In his 1982 book I Believe in Preaching, John Stott wrote these prophetic words:
It is difficult to imagine the world in the year 2000, by which time versatile microprocessors are likely to be as common as simple calculators are today.
[This will lead to] the probable reduction of human contact, as the new electronic network renders personal relationships ever less necessary.
In such a dehumanized society, the fellowship of the local church will become increasingly important—whose members meet one another, and listen and talk to one another in person rather than on screen. In this human context of mutual love, the speaking and hearing of the Word of God is also likely to become more necessary for the preservation of our humanness, not less.
(My thanks to Matt Smethurst for sharing this quote on Twitter.)
After reading this quote, I did some research, and it wasn’t until 1993 that electronic mail was first dubbed email. I literally had the first home computer of anyone I knew in 1985, to facilitate my writing books. Our church got our first one the following year in 1986, and I was the go-to person to explain it to everyone on staff, because I was the only one who had ever used a computer!
Yet Stott wrote this in 1982? Stott was on the shortlist of people who deeply influenced me. A godly brother, with profound insights into God’s Word, who encouraged a generation of us and beyond in believing, teaching, and preaching God’s word, and living a life honoring to Jesus that would make our preaching of the Word credible and eternal in impact.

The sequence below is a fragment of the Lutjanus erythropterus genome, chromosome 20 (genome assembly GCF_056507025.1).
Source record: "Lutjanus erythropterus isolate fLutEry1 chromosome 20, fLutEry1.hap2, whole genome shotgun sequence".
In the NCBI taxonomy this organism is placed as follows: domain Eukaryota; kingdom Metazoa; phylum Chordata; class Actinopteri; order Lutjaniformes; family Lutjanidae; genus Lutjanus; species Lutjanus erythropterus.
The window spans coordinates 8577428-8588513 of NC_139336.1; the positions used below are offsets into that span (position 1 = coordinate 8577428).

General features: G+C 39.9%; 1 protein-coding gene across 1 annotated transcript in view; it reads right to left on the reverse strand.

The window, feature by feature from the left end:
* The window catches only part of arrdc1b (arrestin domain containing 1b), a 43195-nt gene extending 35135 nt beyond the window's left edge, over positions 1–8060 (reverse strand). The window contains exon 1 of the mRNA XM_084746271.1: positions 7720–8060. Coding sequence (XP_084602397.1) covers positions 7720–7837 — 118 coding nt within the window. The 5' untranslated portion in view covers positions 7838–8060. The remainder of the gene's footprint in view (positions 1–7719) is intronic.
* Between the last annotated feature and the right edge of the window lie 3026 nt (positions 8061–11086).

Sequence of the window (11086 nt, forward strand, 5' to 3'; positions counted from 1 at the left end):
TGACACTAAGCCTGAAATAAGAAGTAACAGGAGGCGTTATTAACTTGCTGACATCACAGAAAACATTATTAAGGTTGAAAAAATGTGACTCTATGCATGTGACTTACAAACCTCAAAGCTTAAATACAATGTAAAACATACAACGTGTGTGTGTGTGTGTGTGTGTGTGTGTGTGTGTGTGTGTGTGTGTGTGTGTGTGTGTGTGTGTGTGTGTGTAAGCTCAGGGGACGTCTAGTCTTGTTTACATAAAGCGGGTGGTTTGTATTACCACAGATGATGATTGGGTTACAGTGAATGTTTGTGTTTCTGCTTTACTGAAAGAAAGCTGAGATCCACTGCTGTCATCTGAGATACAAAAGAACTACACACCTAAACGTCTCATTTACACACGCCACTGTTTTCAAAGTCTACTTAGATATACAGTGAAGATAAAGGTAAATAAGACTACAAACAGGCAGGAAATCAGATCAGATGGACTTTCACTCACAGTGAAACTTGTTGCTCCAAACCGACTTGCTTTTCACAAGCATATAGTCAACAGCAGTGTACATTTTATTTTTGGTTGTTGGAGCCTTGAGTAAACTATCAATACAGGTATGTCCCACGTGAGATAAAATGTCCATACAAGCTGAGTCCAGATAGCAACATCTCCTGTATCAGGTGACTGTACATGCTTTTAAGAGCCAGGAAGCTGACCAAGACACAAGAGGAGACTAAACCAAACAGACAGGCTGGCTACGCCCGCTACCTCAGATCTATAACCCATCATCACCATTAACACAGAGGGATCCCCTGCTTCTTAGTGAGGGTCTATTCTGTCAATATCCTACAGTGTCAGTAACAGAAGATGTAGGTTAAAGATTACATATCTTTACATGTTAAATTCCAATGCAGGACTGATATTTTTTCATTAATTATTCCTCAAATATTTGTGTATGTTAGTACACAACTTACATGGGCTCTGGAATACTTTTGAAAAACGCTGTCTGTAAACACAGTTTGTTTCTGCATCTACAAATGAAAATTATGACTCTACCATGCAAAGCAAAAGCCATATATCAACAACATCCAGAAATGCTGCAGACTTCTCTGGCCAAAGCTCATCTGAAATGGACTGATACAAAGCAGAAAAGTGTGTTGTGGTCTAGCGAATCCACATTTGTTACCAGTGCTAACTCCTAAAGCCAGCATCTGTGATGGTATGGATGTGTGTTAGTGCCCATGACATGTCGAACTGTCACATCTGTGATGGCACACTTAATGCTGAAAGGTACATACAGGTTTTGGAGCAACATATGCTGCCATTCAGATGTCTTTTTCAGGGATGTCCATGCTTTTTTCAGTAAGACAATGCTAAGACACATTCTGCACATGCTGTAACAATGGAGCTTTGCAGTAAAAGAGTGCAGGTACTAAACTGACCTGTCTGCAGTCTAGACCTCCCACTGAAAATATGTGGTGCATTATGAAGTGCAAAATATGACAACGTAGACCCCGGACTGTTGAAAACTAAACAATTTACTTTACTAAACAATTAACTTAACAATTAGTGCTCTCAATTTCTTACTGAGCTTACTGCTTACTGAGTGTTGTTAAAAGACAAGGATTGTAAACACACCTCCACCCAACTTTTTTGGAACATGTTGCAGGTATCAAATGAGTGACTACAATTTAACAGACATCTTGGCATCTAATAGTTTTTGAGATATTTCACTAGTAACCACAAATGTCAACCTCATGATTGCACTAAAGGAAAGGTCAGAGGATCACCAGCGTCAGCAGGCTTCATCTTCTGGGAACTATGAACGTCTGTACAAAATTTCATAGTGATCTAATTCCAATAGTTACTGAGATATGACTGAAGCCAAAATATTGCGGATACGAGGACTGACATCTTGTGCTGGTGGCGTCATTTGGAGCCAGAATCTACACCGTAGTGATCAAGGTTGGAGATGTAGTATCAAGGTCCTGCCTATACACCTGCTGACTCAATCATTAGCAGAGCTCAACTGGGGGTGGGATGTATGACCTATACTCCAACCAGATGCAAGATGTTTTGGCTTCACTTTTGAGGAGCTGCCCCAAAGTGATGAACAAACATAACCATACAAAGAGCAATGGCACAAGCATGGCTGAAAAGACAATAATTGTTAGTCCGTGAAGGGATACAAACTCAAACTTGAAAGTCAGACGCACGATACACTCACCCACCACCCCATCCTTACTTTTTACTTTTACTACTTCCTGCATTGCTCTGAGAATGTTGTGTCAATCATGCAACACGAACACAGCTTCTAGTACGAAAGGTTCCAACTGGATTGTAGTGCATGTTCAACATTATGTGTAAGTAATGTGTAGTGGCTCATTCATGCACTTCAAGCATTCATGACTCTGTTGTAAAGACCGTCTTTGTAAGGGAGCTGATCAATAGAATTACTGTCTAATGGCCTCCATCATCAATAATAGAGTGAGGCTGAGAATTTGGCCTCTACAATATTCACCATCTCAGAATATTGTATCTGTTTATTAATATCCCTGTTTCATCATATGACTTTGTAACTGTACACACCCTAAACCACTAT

If John Stott had never written anything besides The Cross of Christ, his entire life would’ve been more than worth it. His first books that powerfully influenced me as a young Christian, and then as a young pastor, were Basic Christianity, Your Mind Matters, and Between Two Worlds. I would say that after C. S. Lewis, A. W. Tozer., Francis Schaeffer, Charles Spurgeon, John Piper, Eugene Peterson, and a few others, he certainly is in my top 10 of all time writers and Christian leaders.
I can’t put into words my degree of nostalgia in seeing the name John Stott, much less reflecting on his words. Here are some quotes from a list of 160 John Stott quotes:
“Our love grows soft if it is not strengthened by truth, and our truth grows hard if it is not softened by love.”
“Before we can begin to see the cross as something done for us, we have to see it as something done by us.”
“We must allow the Word of God to confront us, to disturb our security, to undermine our complacency and to overthrow our patterns of thought and behavior.”
“Christianity is in its very essence a resurrection religion. The concept of resurrection lies at its heart. If you remove it, Christianity is destroyed.”
“The church lies at the very center of the eternal purpose of God. It is not a divine afterthought.”
“If we truly worship God, acknowledging and adoring his infinite worth, we find ourselves impelled to make him known to others, in order that they may worship him too. Thus worship leads to witness, and witness in its turn to worship, in a perpetual circle.”